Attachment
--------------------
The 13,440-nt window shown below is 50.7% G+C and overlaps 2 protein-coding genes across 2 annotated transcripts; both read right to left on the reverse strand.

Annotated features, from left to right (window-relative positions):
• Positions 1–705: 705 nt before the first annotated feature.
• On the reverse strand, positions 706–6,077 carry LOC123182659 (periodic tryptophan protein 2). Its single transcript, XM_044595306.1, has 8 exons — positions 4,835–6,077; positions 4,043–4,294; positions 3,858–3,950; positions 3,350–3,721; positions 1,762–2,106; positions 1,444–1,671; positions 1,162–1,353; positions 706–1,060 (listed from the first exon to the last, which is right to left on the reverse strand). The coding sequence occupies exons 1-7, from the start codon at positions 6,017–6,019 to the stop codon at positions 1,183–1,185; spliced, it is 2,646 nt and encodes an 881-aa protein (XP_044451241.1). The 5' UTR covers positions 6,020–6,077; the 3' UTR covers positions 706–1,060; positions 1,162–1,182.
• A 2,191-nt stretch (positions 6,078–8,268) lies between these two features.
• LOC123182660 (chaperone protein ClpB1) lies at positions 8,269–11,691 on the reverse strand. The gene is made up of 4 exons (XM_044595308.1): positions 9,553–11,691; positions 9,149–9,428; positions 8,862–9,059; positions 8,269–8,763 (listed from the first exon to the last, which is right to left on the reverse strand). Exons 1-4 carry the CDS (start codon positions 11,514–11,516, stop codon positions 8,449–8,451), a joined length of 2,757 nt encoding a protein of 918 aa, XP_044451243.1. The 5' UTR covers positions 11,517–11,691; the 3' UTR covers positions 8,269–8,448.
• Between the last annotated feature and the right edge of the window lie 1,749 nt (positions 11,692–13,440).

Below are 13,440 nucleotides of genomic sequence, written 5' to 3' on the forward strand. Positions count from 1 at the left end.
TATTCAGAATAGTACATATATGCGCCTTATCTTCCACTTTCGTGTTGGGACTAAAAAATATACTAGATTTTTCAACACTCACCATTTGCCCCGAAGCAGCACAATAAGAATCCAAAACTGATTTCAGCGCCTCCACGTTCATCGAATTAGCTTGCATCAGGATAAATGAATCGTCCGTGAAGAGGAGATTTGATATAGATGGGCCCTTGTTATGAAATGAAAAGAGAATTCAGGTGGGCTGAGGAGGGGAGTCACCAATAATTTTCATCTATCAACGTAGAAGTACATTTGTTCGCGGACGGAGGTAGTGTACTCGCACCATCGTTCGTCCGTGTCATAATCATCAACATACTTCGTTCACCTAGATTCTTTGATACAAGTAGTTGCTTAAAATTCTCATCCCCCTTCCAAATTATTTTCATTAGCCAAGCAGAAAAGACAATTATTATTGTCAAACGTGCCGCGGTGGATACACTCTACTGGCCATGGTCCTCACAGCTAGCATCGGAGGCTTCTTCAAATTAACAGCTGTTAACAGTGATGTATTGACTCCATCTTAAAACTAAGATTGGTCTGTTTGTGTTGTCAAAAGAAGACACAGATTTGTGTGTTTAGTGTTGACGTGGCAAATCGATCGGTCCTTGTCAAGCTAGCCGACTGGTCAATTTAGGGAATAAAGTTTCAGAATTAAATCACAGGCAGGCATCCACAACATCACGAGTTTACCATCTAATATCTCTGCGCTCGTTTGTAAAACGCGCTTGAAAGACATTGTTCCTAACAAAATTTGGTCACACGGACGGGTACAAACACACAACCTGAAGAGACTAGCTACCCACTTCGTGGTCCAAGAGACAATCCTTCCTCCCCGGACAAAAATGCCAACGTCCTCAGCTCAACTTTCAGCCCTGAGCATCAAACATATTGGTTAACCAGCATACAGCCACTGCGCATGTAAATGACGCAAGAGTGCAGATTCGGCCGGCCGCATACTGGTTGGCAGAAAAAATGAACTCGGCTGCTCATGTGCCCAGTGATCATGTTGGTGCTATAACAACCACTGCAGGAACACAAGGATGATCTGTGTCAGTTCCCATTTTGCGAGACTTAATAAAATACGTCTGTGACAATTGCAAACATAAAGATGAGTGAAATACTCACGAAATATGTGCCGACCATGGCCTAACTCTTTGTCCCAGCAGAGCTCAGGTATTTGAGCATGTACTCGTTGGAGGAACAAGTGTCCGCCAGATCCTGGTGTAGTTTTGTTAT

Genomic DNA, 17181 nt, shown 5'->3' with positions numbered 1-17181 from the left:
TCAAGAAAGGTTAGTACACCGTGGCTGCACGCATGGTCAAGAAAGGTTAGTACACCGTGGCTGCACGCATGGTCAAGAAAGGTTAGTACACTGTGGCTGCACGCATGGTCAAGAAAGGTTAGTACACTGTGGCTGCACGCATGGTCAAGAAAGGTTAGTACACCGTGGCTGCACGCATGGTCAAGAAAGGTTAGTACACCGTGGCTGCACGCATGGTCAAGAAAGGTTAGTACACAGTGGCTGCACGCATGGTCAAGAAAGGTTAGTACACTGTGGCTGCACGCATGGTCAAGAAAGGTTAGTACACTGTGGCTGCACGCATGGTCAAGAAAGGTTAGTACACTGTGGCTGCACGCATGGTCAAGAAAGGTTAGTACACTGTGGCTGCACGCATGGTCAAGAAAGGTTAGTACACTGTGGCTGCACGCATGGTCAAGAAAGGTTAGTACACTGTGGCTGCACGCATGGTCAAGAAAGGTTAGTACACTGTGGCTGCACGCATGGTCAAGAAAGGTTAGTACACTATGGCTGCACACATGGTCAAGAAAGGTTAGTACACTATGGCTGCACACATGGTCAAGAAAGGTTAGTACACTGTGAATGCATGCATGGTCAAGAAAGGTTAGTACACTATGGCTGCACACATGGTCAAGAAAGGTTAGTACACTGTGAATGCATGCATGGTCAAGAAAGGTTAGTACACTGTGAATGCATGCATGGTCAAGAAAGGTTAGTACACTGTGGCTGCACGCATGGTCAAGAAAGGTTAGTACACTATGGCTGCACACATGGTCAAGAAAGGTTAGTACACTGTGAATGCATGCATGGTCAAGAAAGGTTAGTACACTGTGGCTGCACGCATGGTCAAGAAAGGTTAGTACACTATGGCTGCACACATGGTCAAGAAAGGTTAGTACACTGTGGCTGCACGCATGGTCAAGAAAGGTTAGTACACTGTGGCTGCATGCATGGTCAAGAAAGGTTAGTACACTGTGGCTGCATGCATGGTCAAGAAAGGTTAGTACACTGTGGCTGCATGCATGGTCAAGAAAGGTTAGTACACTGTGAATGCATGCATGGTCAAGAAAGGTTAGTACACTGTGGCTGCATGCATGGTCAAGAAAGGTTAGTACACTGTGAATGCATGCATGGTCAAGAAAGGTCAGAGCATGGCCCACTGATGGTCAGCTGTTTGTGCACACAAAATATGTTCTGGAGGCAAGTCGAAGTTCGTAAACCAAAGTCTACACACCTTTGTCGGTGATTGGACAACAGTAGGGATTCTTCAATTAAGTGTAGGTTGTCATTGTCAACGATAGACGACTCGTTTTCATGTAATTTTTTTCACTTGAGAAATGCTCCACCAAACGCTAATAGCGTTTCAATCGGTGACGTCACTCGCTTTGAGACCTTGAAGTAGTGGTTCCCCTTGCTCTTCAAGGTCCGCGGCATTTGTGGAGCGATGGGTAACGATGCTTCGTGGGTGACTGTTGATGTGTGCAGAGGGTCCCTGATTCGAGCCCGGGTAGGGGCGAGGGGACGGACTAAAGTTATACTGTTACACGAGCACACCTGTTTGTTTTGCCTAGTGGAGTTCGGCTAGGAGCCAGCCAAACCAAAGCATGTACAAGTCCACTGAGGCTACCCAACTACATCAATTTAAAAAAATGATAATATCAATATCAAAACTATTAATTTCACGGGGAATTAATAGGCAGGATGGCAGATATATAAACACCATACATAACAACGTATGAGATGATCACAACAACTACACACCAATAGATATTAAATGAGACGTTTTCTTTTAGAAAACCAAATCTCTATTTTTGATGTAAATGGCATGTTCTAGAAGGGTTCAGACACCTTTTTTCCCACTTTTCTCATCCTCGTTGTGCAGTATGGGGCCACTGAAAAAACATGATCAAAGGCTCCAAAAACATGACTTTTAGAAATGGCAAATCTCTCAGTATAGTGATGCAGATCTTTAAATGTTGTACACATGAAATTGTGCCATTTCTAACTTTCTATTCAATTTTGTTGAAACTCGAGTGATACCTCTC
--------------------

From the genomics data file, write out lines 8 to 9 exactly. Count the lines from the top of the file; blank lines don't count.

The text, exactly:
Below are 13,440 nucleotides of genomic sequence, written 5' to 3' on the forward strand. Positions count from 1 at the left end.
TATTCAGAATAGTACATATATGCGCCTTATCTTCCACTTTCGTGTTGGGACTAAAAAATATACTAGATTTTTCAACACTCACCATTTGCCCCGAAGCAGCACAATAAGAATCCAAAACTGATTTCAGCGCCTCCACGTTCATCGAATTAGCTTGCATCAGGATAAATGAATCGTCCGTGAAGAGGAGATTTGATATAGATGGGCCCTTGTTATGAAATGAAAAGAGAATTCAGGTGGGCTGAGGAGGGGAGTCACCAATAATTTTCATCTATCAACGTAGAAGTACATTTGTTCGCGGACGGAGGTAGTGTACTCGCACCATCGTTCGTCCGTGTCATAATCATCAACATACTTCGTTCACCTAGATTCTTTGATACAAGTAGTTGCTTAAAATTCTCATCCCCCTTCCAAATTATTTTCATTAGCCAAGCAGAAAAGACAATTATTATTGTCAAACGTGCCGCGGTGGATACACTCTACTGGCCATGGTCCTCACAGCTAGCATCGGAGGCTTCTTCAAATTAACAGCTGTTAACAGTGATGTATTGACTCCATCTTAAAACTAAGATTGGTCTGTTTGTGTTGTCAAAAGAAGACACAGATTTGTGTGTTTAGTGTTGACGTGGCAAATCGATCGGTCCTTGTCAAGCTAGCCGACTGGTCAATTTAGGGAATAAAGTTTCAGAATTAAATCACAGGCAGGCATCCACAACATCACGAGTTTACCATCTAATATCTCTGCGCTCGTTTGTAAAACGCGCTTGAAAGACATTGTTCCTAACAAAATTTGGTCACACGGACGGGTACAAACACACAACCTGAAGAGACTAGCTACCCACTTCGTGGTCCAAGAGACAATCCTTCCTCCCCGGACAAAAATGCCAACGTCCTCAGCTCAACTTTCAGCCCTGAGCATCAAACATATTGGTTAACCAGCATACAGCCACTGCGCATGTAAATGACGCAAGAGTGCAGATTCGGCCGGCCGCATACTGGTTGGCAGAAAAAATGAACTCGGCTGCTCATGTGCCCAGTGATCATGTTGGTGCTATAACAACCACTGCAGGAACACAAGGATGATCTGTGTCAGTTCCCATTTTGCGAGACTTAATAAAATACGTCTGTGACAATTGCAAACATAAAGATGAGTGAAATACTCACGAAATATGTGCCGACCATGGCCTAACTCTTTGTCCCAGCAGAGCTCAGGTATTTGAGCATGTACTCGTTGGAGGAACAAGTGTCCGCCAGATCCTGGTGTAGTTTTGTTAT